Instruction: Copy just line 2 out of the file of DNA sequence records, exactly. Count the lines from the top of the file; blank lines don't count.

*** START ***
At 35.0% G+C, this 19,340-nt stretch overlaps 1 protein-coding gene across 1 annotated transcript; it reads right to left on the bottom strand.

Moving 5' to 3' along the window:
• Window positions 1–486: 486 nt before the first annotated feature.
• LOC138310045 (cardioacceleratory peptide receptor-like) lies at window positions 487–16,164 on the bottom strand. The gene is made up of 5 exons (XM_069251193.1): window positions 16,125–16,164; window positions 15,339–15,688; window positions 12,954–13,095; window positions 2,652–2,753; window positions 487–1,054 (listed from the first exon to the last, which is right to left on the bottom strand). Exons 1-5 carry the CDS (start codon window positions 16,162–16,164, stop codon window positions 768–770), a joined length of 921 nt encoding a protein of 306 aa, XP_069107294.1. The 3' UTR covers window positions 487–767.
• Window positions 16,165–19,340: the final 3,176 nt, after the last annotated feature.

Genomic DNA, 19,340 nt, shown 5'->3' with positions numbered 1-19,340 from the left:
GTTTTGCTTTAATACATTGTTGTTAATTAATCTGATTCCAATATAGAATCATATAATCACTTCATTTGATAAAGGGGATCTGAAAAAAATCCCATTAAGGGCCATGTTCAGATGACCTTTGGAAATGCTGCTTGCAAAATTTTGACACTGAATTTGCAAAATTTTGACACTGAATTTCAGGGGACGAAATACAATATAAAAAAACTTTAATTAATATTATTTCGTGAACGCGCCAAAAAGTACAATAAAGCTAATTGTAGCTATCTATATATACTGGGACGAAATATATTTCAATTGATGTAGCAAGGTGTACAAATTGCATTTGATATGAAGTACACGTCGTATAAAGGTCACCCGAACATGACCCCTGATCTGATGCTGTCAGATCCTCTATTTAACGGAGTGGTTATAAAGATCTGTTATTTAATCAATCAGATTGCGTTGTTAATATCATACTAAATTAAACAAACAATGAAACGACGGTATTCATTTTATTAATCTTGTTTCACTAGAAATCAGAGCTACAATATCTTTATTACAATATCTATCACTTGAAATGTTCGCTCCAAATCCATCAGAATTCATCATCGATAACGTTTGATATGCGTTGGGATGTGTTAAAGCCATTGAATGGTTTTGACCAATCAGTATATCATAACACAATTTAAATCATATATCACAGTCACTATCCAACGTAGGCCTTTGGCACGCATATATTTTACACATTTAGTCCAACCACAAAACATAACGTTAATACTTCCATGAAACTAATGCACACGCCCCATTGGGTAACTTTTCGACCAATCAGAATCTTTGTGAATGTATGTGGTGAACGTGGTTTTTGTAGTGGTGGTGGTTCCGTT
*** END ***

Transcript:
Moving 5' to 3' along the window: